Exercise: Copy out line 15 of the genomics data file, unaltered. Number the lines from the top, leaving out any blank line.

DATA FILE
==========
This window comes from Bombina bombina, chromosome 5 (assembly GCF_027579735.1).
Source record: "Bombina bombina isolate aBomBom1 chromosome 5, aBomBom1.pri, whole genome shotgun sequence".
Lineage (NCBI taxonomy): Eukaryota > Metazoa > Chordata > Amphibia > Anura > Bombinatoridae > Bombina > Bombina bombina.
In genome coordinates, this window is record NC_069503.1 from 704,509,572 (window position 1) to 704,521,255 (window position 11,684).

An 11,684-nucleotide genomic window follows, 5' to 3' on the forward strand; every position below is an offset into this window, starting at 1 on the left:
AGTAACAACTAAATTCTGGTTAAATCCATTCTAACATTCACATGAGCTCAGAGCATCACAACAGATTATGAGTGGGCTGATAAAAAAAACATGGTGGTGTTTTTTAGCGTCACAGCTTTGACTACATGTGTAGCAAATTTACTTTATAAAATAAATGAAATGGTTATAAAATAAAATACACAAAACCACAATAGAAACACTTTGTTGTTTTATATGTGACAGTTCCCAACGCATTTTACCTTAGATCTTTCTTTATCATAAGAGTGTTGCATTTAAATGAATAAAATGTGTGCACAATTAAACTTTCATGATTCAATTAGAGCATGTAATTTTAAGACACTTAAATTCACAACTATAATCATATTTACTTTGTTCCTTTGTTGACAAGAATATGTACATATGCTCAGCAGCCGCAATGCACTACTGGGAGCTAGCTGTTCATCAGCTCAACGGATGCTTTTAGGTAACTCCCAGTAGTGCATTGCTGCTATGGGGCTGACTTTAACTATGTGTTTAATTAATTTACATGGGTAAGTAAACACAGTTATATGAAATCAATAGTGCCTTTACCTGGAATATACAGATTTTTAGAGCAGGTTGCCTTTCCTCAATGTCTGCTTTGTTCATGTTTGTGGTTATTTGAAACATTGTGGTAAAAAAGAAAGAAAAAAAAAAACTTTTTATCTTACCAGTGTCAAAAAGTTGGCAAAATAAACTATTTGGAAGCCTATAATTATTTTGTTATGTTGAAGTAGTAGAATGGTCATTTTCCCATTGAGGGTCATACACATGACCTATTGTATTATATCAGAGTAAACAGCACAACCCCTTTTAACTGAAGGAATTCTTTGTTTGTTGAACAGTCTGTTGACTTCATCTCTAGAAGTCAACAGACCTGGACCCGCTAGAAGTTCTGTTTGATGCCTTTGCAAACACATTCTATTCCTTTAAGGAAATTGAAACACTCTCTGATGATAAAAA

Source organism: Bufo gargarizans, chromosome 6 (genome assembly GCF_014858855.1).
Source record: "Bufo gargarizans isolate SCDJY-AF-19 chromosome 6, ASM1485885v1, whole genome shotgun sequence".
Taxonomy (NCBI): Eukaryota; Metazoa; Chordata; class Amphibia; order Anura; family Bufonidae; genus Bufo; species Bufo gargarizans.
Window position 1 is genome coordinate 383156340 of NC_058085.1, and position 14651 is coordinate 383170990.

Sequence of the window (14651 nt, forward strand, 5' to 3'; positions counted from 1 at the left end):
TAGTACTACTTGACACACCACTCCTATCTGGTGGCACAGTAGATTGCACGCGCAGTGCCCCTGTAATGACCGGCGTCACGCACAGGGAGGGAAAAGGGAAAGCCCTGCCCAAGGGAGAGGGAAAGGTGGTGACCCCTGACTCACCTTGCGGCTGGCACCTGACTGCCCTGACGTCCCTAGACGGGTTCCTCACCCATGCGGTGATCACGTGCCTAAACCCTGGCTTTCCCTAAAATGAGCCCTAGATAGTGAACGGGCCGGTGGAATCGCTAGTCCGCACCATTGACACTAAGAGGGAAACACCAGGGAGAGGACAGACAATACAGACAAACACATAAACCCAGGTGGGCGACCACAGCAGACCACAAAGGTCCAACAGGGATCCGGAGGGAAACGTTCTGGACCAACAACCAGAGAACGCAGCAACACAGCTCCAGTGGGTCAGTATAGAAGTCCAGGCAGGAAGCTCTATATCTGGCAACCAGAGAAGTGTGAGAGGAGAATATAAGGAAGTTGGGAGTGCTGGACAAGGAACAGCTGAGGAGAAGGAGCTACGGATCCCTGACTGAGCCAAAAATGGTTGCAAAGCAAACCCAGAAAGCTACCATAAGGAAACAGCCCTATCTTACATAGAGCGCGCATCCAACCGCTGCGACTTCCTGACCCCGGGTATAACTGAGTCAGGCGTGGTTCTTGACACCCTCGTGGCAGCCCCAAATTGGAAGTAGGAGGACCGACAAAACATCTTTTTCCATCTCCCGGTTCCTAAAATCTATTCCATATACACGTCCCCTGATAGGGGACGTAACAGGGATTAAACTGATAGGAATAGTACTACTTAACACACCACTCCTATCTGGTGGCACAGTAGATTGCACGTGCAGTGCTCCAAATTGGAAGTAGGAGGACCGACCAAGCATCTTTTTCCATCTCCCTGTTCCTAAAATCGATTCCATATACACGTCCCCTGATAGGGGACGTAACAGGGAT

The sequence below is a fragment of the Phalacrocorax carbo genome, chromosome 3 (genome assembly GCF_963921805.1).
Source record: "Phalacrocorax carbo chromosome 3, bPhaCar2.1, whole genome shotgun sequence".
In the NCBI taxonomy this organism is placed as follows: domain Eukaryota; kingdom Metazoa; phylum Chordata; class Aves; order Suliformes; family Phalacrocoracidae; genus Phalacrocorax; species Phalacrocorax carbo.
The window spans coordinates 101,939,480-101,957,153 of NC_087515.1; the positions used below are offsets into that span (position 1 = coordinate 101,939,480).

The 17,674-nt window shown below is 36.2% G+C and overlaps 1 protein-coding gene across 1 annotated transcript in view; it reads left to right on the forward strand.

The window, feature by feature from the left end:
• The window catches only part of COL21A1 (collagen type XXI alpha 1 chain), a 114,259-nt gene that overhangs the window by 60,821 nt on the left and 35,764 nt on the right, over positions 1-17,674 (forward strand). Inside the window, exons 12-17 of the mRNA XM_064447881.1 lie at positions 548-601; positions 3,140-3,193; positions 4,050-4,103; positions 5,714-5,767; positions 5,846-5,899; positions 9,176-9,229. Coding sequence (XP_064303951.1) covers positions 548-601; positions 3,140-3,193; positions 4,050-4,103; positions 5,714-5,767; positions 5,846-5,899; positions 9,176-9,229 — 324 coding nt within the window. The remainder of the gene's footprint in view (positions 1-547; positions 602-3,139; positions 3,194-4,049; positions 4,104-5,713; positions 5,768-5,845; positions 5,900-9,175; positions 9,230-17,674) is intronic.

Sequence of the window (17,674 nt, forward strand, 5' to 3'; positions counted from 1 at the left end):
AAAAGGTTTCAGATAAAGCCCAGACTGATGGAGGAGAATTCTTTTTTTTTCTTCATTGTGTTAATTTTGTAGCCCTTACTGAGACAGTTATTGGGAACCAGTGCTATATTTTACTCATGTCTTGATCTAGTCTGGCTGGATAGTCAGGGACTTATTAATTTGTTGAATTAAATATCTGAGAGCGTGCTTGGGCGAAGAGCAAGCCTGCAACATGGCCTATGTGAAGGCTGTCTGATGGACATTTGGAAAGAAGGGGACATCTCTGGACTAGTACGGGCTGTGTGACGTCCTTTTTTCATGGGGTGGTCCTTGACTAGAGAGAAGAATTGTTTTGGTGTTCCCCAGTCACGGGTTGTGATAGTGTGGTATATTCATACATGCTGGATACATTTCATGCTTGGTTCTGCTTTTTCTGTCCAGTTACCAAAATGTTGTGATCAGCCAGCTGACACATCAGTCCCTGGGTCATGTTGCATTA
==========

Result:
In the NCBI taxonomy this organism is placed as follows: domain Eukaryota; kingdom Metazoa; phylum Chordata; class Aves; order Suliformes; family Phalacrocoracidae; genus Phalacrocorax; species Phalacrocorax carbo.